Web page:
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My 5 Pieces of Advice for Anyone Living With a Chronic Illness

With so many advances in modern medicine, many diseases in America are now termed “chronic,” which in layman terms means it’s not going away anytime soon. Working as a nurse practitioner, I understand the importance of managing a chronic condition carefully. On a personal level, for the past seven years I have lived with a chronic illness known as endometriosis. Although my pain was not debilitating enough to prevent me from working, there were and still are many days I was in complete pain and didn’t want to get out of bed.

Endometriosis is a diagnosis that often takes many years to determine. There is no blood test to confirm the diagnosis, and signs of the condition are unlikely to be seen on pelvic ultrasounds or CT scans. Endometriosis is diagnosed through a laparoscopic surgery, as mine was, showing that I had stage III endometriosis with multiple adhesions and lesions. The surgery did help alleviate some of my pain, but I still have days when I have constant dull aching pains in the abdomen and pelvis. My experiences with endometriosis has shaped my practice as a nurse practitioner. My advice to anyone living with a chronic disease is as follows:

1. Find a provider you trust.

I know from personal experience this is easier said than done, but continuity of care with a medical provider will improve your health outcomes long-term. In many areas of the U.S., there is still limited access to primary care providers, let alone specialists. Until the age of 12, I lived in a rural town with a population of 1,000 with only one primary care practice. I also lived in Alaska, where there are many remote villages that have only have access to a visiting medical provider once a month. That being said, if you are lucky enough to live in an area where you have options in choosing your provider, take the time to select a healthcare provider you trust. It’s especially important to select someone who takes the time to listen to your needs and is able to communicate to you about your medical care, which will improve your health outcomes.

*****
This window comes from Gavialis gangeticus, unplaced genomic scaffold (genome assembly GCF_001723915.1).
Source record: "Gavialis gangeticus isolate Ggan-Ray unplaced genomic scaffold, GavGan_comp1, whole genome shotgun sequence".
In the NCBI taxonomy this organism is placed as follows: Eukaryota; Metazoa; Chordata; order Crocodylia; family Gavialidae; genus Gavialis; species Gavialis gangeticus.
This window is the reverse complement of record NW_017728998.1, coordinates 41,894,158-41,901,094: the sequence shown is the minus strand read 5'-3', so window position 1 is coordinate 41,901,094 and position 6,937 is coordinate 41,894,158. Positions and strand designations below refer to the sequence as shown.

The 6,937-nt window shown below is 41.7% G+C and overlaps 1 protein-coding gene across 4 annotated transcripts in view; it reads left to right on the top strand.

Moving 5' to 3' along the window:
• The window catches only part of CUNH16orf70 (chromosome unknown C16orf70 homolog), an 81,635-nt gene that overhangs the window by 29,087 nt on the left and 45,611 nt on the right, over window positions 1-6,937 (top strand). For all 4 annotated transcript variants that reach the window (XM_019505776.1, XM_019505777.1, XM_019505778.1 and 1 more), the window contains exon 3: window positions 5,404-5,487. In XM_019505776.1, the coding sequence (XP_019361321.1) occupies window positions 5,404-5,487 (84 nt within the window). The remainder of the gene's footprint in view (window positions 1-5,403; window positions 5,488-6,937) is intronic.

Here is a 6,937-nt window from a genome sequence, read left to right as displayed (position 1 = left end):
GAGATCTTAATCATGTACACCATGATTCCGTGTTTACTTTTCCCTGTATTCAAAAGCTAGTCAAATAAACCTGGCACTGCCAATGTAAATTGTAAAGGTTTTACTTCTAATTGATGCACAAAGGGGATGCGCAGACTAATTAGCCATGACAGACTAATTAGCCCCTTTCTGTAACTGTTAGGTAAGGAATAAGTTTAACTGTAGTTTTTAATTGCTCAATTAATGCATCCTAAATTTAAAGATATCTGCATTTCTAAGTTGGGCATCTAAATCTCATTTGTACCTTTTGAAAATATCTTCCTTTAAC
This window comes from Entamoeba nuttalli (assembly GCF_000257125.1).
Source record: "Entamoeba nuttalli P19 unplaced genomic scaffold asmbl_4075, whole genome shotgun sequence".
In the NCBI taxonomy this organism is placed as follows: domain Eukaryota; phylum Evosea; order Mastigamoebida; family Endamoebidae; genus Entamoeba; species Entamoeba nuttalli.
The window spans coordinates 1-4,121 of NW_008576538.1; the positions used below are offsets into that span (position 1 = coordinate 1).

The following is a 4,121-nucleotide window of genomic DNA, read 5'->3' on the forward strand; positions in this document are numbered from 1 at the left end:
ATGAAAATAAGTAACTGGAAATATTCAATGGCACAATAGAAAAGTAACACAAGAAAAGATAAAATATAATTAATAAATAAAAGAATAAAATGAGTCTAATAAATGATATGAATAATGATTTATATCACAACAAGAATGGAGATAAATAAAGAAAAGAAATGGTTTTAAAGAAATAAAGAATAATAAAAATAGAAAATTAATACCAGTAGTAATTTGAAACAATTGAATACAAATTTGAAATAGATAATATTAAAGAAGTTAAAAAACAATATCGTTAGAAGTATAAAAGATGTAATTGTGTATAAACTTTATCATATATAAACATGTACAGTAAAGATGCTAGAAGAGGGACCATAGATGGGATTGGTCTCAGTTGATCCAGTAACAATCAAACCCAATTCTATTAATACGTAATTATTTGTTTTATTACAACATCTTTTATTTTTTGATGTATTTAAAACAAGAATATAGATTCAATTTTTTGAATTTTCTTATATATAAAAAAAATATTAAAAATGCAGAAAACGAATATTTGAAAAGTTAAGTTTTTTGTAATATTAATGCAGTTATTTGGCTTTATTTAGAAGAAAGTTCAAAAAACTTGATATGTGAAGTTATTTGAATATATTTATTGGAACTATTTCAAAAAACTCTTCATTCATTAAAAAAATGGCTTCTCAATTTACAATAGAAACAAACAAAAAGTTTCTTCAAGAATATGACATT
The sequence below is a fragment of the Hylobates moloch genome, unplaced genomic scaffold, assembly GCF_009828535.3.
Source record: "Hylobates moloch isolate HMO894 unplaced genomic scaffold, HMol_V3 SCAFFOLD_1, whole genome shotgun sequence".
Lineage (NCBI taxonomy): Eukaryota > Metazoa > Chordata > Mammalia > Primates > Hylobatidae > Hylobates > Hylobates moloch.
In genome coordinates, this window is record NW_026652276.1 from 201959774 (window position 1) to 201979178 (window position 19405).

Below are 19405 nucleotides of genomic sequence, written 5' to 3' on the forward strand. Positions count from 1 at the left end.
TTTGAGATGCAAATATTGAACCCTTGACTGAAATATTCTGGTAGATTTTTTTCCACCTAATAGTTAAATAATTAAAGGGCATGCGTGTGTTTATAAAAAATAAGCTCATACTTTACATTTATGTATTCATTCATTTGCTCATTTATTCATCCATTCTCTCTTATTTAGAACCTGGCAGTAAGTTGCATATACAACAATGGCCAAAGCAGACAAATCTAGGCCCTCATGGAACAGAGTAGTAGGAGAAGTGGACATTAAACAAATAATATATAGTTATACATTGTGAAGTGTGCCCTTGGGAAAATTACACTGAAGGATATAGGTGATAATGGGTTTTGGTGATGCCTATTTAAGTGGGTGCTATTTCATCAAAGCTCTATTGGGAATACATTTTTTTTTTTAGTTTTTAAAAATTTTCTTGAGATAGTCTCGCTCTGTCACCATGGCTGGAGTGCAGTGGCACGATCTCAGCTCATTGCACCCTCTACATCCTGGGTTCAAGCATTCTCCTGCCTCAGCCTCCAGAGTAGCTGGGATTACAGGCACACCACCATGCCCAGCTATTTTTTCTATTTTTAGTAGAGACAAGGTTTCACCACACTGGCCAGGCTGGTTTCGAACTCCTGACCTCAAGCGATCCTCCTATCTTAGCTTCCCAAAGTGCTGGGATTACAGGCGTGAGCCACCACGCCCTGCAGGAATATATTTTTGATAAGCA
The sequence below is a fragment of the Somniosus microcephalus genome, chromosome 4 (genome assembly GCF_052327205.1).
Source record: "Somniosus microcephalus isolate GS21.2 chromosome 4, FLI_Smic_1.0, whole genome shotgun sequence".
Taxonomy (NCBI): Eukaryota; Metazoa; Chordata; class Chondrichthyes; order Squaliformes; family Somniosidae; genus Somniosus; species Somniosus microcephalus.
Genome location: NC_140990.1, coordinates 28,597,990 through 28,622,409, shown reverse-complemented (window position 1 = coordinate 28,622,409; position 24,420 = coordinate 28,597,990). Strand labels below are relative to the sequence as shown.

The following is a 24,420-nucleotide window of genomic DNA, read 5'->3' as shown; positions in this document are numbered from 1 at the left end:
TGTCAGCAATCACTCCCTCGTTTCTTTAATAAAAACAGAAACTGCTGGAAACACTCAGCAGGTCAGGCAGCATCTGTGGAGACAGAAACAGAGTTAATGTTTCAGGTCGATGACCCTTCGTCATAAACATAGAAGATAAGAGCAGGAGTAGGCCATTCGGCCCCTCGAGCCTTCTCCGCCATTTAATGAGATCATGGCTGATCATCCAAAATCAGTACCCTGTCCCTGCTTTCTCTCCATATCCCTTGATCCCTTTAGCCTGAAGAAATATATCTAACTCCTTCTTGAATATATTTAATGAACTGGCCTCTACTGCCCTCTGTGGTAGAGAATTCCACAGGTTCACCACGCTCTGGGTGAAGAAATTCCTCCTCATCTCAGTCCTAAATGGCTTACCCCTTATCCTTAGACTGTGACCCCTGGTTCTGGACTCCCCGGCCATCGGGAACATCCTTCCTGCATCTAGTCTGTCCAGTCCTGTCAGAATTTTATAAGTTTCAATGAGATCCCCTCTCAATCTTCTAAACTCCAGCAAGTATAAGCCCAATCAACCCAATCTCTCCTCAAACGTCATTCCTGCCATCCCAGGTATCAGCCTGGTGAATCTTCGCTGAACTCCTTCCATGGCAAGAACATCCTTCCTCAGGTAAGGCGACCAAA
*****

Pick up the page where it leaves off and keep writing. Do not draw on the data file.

2. Take care of your mental health.

When your mental health is not taken care of, your physical health will also decline. Often this can be a snowball effect, and as the illness progresses, so might the decline of mental health. Having a diagnosis of a chronic illness can in many aspects affect your mental health. Facing the frequent pain and infertility associated with endometriosis often makes me feel anxious and sad. It’s OK to feel overwhelmed by a chronic disease, but know when to ask for help. Seek out professional help when you need it, ask for support from friends or find a support group for people going through your situation.

3. Keep records.

It’s always OK to ask for copies of radiologist reports, labs and progress notes. The more information you have on your illness to take to appointments, the more it will help your providers and you. Before I entered the medical field, I didn’t know how important it was to have copies of medical records and never asked for anything. Now when patients bring me charts with lists of medications and dosages, copies of their hospital records and imaging studies, I am so happy because it makes everything so much easier in knowing the next step to take.

4. Be your own advocate.

Unfortunately, many medical providers are overworked and don’t have adequate time to give to their patients. This is not an excuse, but it’s the reality of the current situation. During the process of getting my endometriosis diagnosis, I was brushed off at appointments when nothing came up on ultrasound. Once at an appointment when I asked a question regarding my ultrasound, I was told to “Google it.” Your provider may not have the time to explain all the pathophysiology of your disease to you, but should be able to point you in the right direction (not Google) of where to find it. Always ask questions about your care and treatment, and if you aren’t happy with your treatment, make it known to your provider. The more involved you become in managing and understanding your illness, the better outcomes you might have.

5. Give yourself a break.

As with any chronic illness, there will be good days and bad days. There are going to be days when life just is miserable. Give yourself time to rest and take a break. For me it was hard because I lived a busy life, and I didn’t want to accept that some days the pain would be too much. Emotional stress only will further exacerbate symptoms of most chronic illnesses, so the best advice I can give is to give yourself time to rest and don’t beat yourself up about not being able to do it all.

The author with her child

Follow this journey on Left Coast NP.

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